Salafis, including former “Salafi-Jihadis”, have become a presence in the public sphere through their participation in the protests – side-by-side with secular forces – of the so-called 20 February Movement. There are also numerous indications that Salafis will play a role in shaping Morocco’s future political landscape, albeit while proposing less radical objectives than what they used to profess. German Institute for International and Security Affairs

French agent ‘is executed’, says Al Shabaab
Somalia’s Shebab Islamists said Thursday they have executed a French agent they have held since 2009, as France said the hostage was likely killed several days ago in a failed rescue attempt. “16:30 GMT, Wednesday, 16 January, 2013. Denis Allex is executed,” the group said on its Twitter feed Thursday, with the report confirmed by a senior Al Shabaab official who said the group might release audio and video of the “execution.” The East African

US set to formally recognise Somali government after 20-year hiatus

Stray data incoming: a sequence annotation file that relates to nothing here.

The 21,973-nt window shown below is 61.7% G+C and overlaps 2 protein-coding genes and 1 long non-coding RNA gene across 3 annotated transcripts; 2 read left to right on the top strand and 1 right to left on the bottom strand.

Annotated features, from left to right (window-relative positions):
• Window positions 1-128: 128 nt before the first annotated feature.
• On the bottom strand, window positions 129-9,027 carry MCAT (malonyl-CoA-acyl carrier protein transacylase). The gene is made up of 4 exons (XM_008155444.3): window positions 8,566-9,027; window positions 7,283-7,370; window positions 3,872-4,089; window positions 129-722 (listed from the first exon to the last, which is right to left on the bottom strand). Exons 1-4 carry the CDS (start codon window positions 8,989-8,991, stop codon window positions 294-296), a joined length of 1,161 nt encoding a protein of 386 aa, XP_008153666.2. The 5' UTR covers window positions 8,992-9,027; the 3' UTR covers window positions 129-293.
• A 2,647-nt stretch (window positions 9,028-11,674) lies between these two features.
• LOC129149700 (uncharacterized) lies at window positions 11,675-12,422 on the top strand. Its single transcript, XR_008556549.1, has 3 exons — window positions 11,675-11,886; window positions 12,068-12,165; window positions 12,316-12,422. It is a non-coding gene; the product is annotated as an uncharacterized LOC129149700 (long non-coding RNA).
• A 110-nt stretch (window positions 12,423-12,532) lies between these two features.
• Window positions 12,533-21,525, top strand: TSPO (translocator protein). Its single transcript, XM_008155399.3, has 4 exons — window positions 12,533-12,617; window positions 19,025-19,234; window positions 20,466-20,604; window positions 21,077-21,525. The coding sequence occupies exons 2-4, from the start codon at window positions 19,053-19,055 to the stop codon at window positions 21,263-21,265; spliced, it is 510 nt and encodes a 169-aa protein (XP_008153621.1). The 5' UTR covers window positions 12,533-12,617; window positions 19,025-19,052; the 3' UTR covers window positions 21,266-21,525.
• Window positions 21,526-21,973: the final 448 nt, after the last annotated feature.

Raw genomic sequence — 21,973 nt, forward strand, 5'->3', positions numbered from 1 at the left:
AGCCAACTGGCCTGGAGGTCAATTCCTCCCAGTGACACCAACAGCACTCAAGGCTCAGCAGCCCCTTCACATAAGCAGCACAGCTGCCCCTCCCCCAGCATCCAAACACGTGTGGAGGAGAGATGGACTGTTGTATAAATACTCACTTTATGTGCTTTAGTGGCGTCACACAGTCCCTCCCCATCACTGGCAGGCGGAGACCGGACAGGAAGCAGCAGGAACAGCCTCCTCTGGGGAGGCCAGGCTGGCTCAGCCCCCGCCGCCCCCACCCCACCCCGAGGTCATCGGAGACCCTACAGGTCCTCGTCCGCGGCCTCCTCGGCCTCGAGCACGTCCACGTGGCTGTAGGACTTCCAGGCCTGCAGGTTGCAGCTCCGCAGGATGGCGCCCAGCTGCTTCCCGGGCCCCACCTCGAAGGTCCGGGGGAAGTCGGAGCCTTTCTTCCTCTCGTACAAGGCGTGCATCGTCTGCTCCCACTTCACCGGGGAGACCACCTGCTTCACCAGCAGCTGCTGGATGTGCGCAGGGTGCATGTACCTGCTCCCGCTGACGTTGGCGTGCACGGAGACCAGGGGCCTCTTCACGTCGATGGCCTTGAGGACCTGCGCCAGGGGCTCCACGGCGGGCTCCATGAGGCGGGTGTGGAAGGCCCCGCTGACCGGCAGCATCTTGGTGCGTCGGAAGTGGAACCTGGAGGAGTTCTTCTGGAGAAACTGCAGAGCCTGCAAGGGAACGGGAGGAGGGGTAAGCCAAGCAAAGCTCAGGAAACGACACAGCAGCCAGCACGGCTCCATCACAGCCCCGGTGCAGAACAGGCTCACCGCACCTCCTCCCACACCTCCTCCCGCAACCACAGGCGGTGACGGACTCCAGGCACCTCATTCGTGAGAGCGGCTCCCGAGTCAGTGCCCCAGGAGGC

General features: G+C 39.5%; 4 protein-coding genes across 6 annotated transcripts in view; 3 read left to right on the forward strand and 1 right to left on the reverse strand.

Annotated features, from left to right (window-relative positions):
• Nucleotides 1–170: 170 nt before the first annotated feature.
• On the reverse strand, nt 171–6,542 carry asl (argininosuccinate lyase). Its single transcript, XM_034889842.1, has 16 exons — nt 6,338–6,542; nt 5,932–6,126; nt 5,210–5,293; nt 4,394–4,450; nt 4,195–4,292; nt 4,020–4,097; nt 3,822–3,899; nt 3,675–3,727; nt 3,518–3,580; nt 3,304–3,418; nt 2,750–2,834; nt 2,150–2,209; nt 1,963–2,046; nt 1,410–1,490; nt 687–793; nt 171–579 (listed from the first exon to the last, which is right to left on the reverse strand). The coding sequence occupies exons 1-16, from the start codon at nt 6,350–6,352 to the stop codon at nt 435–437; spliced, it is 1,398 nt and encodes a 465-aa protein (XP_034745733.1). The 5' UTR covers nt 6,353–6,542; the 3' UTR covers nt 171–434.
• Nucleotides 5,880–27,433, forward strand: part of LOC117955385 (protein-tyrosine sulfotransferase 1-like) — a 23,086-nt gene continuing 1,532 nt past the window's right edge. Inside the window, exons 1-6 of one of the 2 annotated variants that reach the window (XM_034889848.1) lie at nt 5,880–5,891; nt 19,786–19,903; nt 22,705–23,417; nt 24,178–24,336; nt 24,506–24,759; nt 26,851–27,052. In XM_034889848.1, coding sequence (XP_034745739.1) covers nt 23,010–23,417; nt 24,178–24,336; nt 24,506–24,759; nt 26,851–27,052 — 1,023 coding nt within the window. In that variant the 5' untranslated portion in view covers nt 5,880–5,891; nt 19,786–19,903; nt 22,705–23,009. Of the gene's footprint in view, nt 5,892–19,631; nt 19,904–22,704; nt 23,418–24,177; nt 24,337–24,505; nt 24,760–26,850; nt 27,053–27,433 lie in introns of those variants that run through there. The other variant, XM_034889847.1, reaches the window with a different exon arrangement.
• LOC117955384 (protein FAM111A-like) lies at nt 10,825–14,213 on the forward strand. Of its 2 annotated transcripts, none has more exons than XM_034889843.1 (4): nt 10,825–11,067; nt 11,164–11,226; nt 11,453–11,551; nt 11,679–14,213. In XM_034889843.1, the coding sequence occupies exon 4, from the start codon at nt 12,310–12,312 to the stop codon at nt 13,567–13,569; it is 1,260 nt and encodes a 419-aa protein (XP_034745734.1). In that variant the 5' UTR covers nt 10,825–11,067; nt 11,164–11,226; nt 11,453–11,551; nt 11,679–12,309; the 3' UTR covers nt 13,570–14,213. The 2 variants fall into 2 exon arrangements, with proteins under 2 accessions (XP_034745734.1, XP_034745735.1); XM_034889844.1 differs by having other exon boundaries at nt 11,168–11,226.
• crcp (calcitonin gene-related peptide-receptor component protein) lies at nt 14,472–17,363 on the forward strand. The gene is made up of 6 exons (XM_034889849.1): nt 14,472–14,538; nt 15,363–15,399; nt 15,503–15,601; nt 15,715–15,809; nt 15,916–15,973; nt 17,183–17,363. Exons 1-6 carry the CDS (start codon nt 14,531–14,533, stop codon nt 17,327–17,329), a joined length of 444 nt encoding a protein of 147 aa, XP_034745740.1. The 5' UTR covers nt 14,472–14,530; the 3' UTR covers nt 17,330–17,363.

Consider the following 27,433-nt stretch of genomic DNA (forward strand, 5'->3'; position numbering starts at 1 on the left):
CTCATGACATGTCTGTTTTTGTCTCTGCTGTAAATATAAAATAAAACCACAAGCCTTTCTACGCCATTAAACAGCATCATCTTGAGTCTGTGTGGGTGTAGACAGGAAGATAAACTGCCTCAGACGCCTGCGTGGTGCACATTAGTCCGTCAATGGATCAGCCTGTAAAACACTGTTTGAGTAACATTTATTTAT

The US will on Thursday officially recognise the Somali government in Mogadishu, ending a hiatus of more than 20 years and opening the door to increased US and international economic help for the country, a senior American official said. Hillary Clinton, the secretary of state, will announce the move during a meeting with visiting Somali president, Hassan Sheikh Mohamud. His election last year marked the first vote of its kind since warlords toppled military dictator Mohamed Siad Barre in 1991. The Guardian

Libya paid Mauritania $200 million to extradite ex-spy chief: lawyer
Libya authorized payment of almost US$200 million to Mauritania months after it extradited the Libyan ex-spy chief to face trial at home in defiance of an International Criminal Court warrant for his arrest, Libyan government documents show. Abdullah al-Senussi is wanted by the ICC on suspicion of orchestrating brutal reprisals during the 2011 uprising that led to the fall and death of Muammar Gaddafi, who ruled the North African country with an iron fist for 42 years. DefenceWeb

State Department Briefing on Africa
Question: [Senior State Department Official], what specific military support is the United States going to provide the French? Have – are there any requests by the French that the United States does not intend to fulfill? And there was a recent kidnapping I just heard about of American citizens from Algeria by a group coming out of Mali. Can you provide us some information on that?